House is not man’s home

MUMBAI, India – When the richest man in India completed his extravagant 27-story house here last year, it incited a public debate along the lines of “What’s he trying to prove?”  

Now, the chatter involves a different question: Why hasn’t he moved in?  

The owner, Mukesh Ambani, and his spokesman have declined to discuss the matter, leaving plenty of room for theories. One popular explanation is that despite the time and money lavished upon it, the building does not conform to the ancient Indian architectural doctrine known as vastu shastra. Certainly the home – which is called Antilia and according to Indian news reports has three helipads, six floors of parking and a series of floating gardens – looks lived in.
At night, the cantilevered tower is lit up bottom to top, inside and out. Members of the city’s moneyed class report having attended movie screenings in the theatre and eaten dinners in the grand ballroom, served by a staff trained by the luxury Oberoi hotel chain. Yet, friends of the family say that after the last canapes have been served and the guests have bidden goodbye, the Ambanis often decamp to Sea Wind. That is the more modest, 14-storey apartment tower at the south end of the city that Ambani, his wife, Nita, and three children share – on different floors – with his mother and his estranged younger brother, Anil, and Anil’s family.
When does Mukesh Ambani plan to move into Antilia?
“I have asked him the question twice,” said a friend who has attended several parties there. He asked not to be identified for fear of ruining his relationship with Ambani, whose net worth Forbes has estimated at $27 billion.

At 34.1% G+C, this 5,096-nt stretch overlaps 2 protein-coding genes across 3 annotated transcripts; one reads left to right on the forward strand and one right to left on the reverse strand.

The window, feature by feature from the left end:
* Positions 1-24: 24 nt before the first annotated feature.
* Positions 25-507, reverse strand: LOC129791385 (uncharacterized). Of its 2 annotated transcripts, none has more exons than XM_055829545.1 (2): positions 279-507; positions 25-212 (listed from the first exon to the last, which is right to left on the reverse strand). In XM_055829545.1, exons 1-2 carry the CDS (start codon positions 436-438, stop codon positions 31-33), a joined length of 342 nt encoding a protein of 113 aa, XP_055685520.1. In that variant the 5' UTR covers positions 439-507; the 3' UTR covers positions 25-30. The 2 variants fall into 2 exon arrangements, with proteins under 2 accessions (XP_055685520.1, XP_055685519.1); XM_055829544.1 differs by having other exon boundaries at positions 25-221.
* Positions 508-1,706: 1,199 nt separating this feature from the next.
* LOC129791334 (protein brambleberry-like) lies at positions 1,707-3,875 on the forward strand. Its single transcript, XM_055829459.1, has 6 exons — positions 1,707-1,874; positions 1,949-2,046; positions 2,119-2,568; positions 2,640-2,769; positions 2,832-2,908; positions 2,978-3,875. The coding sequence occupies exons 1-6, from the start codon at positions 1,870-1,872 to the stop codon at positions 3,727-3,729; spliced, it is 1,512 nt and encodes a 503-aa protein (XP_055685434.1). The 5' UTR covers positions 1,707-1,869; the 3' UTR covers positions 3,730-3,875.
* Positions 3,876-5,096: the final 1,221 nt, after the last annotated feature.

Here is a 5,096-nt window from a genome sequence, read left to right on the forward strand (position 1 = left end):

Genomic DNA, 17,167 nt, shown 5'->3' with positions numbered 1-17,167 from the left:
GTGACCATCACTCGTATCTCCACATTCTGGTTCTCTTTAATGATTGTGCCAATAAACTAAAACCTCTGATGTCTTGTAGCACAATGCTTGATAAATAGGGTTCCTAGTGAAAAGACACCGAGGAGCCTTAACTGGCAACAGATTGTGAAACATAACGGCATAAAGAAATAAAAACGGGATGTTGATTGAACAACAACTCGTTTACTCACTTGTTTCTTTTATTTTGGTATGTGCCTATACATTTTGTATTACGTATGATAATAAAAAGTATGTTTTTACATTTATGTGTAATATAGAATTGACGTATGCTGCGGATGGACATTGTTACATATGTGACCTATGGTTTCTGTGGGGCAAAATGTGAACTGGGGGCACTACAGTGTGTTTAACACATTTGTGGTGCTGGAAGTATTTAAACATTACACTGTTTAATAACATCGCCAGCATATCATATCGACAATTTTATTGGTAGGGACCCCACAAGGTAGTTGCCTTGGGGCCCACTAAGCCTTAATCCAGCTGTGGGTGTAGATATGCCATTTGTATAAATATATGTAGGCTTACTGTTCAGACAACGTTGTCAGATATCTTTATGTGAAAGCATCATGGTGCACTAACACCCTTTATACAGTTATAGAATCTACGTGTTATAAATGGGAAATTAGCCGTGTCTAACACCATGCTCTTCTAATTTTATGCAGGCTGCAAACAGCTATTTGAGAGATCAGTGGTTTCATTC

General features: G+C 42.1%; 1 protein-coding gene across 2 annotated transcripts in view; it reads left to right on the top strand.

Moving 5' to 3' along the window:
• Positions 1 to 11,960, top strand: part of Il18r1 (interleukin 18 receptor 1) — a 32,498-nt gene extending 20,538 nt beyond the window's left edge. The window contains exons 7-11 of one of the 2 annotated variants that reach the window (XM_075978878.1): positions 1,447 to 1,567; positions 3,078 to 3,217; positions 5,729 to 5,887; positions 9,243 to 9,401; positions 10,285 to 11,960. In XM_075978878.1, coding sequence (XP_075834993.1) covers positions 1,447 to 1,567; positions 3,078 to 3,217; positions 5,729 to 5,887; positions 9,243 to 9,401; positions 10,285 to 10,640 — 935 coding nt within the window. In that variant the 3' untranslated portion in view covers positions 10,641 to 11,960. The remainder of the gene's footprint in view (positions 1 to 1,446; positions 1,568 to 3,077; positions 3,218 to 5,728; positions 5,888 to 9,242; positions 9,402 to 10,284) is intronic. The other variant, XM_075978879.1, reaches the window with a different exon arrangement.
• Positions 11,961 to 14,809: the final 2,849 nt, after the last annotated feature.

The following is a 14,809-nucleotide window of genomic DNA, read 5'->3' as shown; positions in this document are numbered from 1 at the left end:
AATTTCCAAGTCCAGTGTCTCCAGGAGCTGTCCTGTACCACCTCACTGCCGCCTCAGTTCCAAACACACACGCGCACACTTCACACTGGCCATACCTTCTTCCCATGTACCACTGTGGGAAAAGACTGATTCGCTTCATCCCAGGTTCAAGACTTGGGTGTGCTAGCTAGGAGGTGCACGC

“He said, ‘Yes, we’ll go next month. Let it be done.’ They don’t talk about it.”  

Another close family friend confirmed that the Ambani family did not live at Antilia but said members did sleep there “sometimes.” This friend, who also asked not to be identified to avoid offending Ambani, had no explanation. Tushar Pania, a spokesman for Ambani’s company, Reliance Industries, dismissed questions about whether the family was living at Antilia as idle gossip. “It’s a private home. There is no reason to discuss it in public,” he said.
He said the family had moved in, but when asked whether the family still lived at Sea Wind, he revised: “They live in both places.” But why would someone build what is widely considered the world’s most expensive private residence and then use it as a pied-a-terre?

Some friends, business associates and Ambani watchers offer the vastu shastra explanation, which gained wider currency earlier this year when DNA, an English-language newspaper in Mumbai, published an article about it citing “sources in the know.”
Vastu, a philosophy that is particularly significant in Hindu temple architecture, emphasizes the importance of directional alignments that create spiritual harmony. Many Hindus believe that living in a building not built according to vastu principles brings bad luck.

Basannt R. Rasiwasia, a vastu expert whose clients include prominent businessmen and their families – although not Ambani – said Antilia appeared to run afoul of one of the key principles of vastu: The building’s eastern side does not have enough windows or other openings to let residents receive ample morning light.